Russia’s deepening domestic woes did not dampen the reaction of political leaders to developments in the Persian Gulf, as U.S. and British air strikes on Iraq elicited a series of blistering attacks from Russian government and parliamentary officials. In an effort to convey its outrage, the Kremlin took the extreme step of recalling Russia’s ambassadors from Washington and London, and ordered the country’s defense chief to skip a meeting of the Russia-NATO Permanent Joint Council in Brussels. As the level of invective rose ever higher in Moscow, Russian legislators also made clear their intention to put off any consideration of the START II (strategic arms reduction) treaty.

The end of the four-day U.S.-British strikes brought some conciliatory noises from Moscow, but it seemed a sure bet that the struggle over UN policy toward Iraq would continue in the deliberations of the Security Council. There, Russia took the lead in pushing for a quick review of Iraq’s compliance with UN disarmament resolutions. Moscow, joined by France and China, also began to push for a reorganization of UNSCOM–the UN Special Commission charged with disarming Iraq–and for the dismissal of its chief, Australian diplomat Richard Butler. The United States and Britain, meanwhile, kept their military forces ready in the Gulf and called for a tightening of sanctions on Iraq. Not surprisingly, diplomats predicted that the emergence of a new Security Council policy on Iraq could be weeks away.

Moscow’s near hysterical reaction to the latest developments in the Gulf appeared to be the result of several factors. First, the U.S.-British air strikes, coming as they did against a background of dire economic and political crisis in Russia, appeared to highlight post-Soviet Russia’s sense of growing impotence on the international stage.

Second, the strikes represented what Moscow sees as the penchant for the West–and the United States in particular–to act as the world’s policeman. Russia’s denunciations of the strikes dovetailed with its earlier criticism both of threatened military action by NATO against Yugoslavia, and of U.S. proposals which would broaden NATO’s military mandate more generally. As Russian officials made clear repeatedly, Moscow especially fears the use of force by the United States or NATO without a specific UN mandate. The Russian reaction to developments in the Persian Gulf was, finally, a reflection of the growing politicization of Russian society and the propensity of Russian elites to define the country’s national interests almost solely in terms of defying Washington.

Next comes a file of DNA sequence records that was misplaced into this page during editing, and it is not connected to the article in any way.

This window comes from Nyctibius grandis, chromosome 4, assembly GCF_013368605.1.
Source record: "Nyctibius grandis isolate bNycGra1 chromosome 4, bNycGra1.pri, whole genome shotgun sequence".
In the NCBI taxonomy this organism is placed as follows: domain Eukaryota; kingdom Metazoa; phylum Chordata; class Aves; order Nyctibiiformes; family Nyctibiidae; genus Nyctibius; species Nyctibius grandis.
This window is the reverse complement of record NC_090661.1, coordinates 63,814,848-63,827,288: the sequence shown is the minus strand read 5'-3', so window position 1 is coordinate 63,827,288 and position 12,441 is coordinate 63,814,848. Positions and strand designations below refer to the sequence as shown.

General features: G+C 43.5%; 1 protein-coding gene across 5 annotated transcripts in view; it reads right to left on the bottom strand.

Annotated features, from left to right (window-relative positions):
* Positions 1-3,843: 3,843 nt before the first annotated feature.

For Washington and Moscow, moreover, the air strikes against Iraq were not the only source of diplomatic disagreement. The two countries also clashed sharply–and for the umpteenth time–over accusations by Washington that Russia is aiding Iranian efforts to build weapons of mass destruction, including ballistic missiles and nuclear and biological weapons. The admonitions from Washington were conveyed, first, by Secretary of State Madeleine Albright during a December 9 meeting in Brussels with Russian Foreign Minister Igor Ivanov. A delegation of U.S. government officials led by Deputy Secretary of State Strobe Talbott continued the effort in Moscow on December 10-11. Talbott reportedly told Moscow that Russian authorities were not doing enough to stop the transfer of sensitive military technologies to Iran.

U.S. officials upped the ante on December 16 when they warned Moscow bluntly that continued cooperation with Iran in this area could lead to U.S. sanctions against Russian nuclear energy concerns and might also jeopardize lucrative space launch contracts. The warning followed a “Wall Street Journal” article which detailed contacts between Russian nuclear research institutes and Iranian specialists. The United States reportedly fears that the clandestine Russian-Iranian cooperation could further long-term efforts by Tehran to manufacture plutonium or highly enriched uranium for a nuclear bomb. As it has in the past, Moscow appeared to dismiss the U.S. allegations.


Russian Prime Minister Yevgeny Primakov faced easier sailing on December 21-22 during talks with Indian leaders in New Delhi. The talks produced seven bilateral accords, including a key agreement which extends Russian-Indian military-technical cooperation until the year 2010. The talks also produced a joint statement in which the two countries pledged to sign an agreement next year that would establish a Russian-Indian “strategic partnership” for the 21st century. Russian President Boris Yeltsin will reportedly travel to New Delhi sometime in 1999 in order to sign the partnership agreement. The ailing Yeltsin postponed two previously scheduled summit meetings with Indian leaders this year, the last of which was to have taken place in early December.

Primakov was rebuffed, however, on a proposal that Russia, India and China form a “strategic triangle” aimed at ensuring peace and stability in the world. The proposal presumably grew out of vague intimations from Moscow–made in the wake of the U.S.-British bombings of Iraq–that Russia was prepared to organize some sort of international “bloc” that might serve as a counterweight to the United States and NATO.